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June 27, 2018 7:16 pm

Head of Human Rights Watch Knocked for Using ‘Antisemitic Dog Whistle’

avatar by Shiri Moshe

Kenneth Roth, executive director of Human Rights Watch, speaks at the World Economic Forum on January 23, 2015. Photo: World Economic Forum/Benedikt von Loebell.

The executive director of Human Rights Watch accused the White House this week of following an “Israel First strategy” by withdrawing from the United Nations Human Rights Council, drawing sharp backlash from leading Jewish and watchdog groups.

Kenneth Roth tweeted on Tuesday about a response by HRW and other advocacy groups to US Ambassador to the UN Nikki Haley, who described their joint opposition to proposed US reforms as “a contributing factor” in the country’s decision to withdraw from the UNHRC.

“Human rights groups to Trump administration: Don’t blame us for no government wanting to follow your Israel First strategy which risked undermining the UN Human Rights Council when a safer alternative reform effort was underway,” Roth wrote.

The moniker “Israel first” — largely found on the far-right and, increasingly, the far-left of the political spectrum — has in the past been employed against those accused of placing Israel’s priorities above their own country’s.

Sharon Nazarian, the Anti-Defamation League’s senior vice president of international affairs, told the Algemeiner that “Kenneth Roth’s tweet distorts US foreign policy and provides fodder for anti-Semitic conspiracy theorists.”

“We urge him to not use the term ‘Israel First’ in the future,” she said.

Hillel Neuer, head of the UN Watch monitoring group, compared Roth’s language to that favored by former Grand Wizard of the Ku Klux Klan David Duke, who in June called the US ambassador to the UN “Nikki ‘Israel First’ Haley.”

“Your use of white supremacist David Duke’s favorite anti-Semitic dog whistle is a disgrace to Human Rights Watch and the human rights movement,” Neuer said. “I urge you to delete it immediately, and to apologize.”

The watchdog group NGO Monitor likewise denounced Roth for “channeling the rhetoric of David Duke.”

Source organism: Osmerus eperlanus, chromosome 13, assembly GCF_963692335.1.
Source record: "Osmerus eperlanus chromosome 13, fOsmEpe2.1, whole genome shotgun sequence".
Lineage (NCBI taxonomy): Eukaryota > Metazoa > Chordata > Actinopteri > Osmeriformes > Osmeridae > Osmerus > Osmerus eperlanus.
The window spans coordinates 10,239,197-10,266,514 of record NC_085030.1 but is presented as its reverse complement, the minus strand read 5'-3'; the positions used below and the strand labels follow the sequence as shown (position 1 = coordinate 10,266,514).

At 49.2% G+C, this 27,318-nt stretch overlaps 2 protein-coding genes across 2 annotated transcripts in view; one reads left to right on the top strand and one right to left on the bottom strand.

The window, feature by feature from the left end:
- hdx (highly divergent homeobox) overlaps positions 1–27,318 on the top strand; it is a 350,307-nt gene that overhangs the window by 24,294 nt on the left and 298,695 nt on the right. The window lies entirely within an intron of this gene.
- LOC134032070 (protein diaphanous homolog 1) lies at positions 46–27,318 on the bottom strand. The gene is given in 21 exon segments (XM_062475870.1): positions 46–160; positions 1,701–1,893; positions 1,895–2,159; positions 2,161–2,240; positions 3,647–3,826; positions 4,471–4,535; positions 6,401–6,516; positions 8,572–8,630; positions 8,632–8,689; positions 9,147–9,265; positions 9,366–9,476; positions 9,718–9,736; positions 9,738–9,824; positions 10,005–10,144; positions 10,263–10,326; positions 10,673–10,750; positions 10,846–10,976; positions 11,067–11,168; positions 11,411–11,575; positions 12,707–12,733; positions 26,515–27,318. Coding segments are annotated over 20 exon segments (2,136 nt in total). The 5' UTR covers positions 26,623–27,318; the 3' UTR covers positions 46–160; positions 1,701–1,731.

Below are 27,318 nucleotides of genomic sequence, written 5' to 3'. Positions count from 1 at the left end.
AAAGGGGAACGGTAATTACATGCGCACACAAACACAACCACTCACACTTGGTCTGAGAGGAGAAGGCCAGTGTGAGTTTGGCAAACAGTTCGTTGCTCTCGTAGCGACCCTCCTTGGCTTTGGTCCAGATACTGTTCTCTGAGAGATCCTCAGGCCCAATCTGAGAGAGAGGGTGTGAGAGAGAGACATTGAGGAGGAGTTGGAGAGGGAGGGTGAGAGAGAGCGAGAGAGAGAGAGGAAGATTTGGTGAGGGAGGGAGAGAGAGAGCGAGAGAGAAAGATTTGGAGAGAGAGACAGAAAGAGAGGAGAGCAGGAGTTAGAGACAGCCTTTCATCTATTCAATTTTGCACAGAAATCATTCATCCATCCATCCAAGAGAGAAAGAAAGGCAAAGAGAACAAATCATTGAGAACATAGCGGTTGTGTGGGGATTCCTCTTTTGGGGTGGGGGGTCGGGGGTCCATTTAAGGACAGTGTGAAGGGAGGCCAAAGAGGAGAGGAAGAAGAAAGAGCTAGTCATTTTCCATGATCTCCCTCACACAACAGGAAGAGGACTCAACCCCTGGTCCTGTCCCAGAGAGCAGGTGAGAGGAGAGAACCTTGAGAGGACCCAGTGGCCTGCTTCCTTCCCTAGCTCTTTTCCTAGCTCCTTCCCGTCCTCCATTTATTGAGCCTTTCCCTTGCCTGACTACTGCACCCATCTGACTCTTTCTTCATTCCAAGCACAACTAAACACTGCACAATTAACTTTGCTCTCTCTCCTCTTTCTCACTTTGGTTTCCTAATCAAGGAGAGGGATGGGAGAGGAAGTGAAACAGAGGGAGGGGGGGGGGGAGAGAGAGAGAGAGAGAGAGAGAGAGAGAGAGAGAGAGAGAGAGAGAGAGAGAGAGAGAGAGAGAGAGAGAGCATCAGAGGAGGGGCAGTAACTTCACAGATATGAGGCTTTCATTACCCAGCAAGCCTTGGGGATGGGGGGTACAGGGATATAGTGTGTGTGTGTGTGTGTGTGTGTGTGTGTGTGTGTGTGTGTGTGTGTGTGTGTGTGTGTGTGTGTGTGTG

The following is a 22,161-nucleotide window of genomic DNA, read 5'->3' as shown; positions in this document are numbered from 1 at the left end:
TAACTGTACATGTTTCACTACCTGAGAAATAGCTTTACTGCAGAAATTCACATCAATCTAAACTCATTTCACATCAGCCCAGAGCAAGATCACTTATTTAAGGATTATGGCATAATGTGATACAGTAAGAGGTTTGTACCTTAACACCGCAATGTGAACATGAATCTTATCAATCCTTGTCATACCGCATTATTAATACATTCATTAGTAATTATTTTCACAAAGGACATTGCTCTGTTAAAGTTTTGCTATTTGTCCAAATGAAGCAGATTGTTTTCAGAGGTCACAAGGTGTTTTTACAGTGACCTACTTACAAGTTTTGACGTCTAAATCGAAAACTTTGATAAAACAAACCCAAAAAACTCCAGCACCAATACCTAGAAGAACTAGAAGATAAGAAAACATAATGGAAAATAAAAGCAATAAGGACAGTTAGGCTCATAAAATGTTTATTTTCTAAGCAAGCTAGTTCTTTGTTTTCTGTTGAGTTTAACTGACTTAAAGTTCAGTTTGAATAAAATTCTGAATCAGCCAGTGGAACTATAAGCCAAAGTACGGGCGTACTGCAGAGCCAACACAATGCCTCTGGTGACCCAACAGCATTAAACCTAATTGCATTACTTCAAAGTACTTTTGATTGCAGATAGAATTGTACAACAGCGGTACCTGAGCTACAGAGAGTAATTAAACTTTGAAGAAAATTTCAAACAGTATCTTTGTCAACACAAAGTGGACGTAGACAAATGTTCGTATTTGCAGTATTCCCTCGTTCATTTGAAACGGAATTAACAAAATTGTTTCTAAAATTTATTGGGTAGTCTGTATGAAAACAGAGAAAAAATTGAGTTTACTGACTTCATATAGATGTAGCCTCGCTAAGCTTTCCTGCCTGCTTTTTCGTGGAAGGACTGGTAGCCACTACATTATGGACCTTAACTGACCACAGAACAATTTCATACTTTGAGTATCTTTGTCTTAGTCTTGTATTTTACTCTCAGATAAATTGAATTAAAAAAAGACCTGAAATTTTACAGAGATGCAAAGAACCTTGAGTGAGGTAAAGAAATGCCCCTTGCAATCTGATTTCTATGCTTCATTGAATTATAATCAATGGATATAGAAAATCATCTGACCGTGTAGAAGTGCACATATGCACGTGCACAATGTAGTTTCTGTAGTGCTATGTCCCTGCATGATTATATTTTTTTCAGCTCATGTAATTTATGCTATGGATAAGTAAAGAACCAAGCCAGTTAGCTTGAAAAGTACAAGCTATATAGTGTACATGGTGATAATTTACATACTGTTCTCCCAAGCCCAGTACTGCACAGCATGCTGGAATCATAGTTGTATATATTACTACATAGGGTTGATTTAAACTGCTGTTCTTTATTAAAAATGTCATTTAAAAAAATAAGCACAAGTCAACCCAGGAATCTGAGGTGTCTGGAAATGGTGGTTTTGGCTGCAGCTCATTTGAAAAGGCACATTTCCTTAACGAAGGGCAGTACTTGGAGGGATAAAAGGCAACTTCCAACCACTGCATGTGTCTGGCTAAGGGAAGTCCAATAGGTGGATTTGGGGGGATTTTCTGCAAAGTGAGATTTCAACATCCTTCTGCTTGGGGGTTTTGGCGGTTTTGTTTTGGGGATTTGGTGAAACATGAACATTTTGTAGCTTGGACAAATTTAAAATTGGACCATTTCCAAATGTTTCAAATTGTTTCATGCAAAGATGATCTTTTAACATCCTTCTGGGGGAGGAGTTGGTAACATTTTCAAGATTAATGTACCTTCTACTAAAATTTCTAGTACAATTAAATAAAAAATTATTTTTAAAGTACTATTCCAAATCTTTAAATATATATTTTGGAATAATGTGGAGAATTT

“Is this really what has become of [Human Rights Watch]?” it asked.

Rabbi Abraham Cooper, associate dean at the Simon Wiesenthal Center, explained that “the term Israel-firster … is shorthand for all of the stereotypes about Jewish control of government, of a hidden hand, of getting the most powerful nation on the planet to put another country’s interests first.”

“It’s not true, and Kenneth Roth knows it’s not true,” he observed.

“Human Rights Watch has done some important work on behalf of human rights in many parts of the world,” Cooper noted. Yet he argued that Roth holds Israel “to a different standard,” a charge he also leveled against the UNHRC, which he called “fundamentally broken.”

“If you have a kangaroo court against Israel, and you have a stacked deck in which tyrants and dictators trade votes in order to protect each other and themselves, why should the US waste its time there, give its name, money, and legitimacy to a UN agency that lost its legitimacy long ago?” Cooper asked.

He said Roth left one fundamental question on the table: “Is the UNHRC doing its job in exposing Iran, China, and other major leaguers in terms of their human rights abuses, yes or no?”

Haley similarly criticized the UNHRC for its “chronic bias against Israel” and failure to adequately confront authoritarian countries after announcing that the US would leave the body earlier this month.

When a so-called Human Rights Council cannot bring itself to address the massive abuses in Venezuela and Iran, and it welcomes the Democratic Republic of Congo as a new member, the council ceases to be worthy of its name,” she said.

The UNHRC has been frequently accused of turning a blind eye to some of the world’s most egregious human rights abusers while disproportionately focusing on Israel, the only country with a permanent item on the council’s agenda.

In the decade since its formation in 2006, the UNHRC adopted 68 resolutions targeting Israel, more than it passed against all other countries combined, according to UN Watch.

While the US was involved in the council under the Obama administration, the Bush administration chose to boycott it for many of the same reasons cited by Haley.

HRW has also been accused in recent years of focusing disproportionately on Israel, with Robert Bernstein — the group’s founder — criticizing it in 2009 for publishing “far more condemnations of Israel for violations of international law than any other country in the region.”

Representatives for HRW did not immediately respond to a request for comment.

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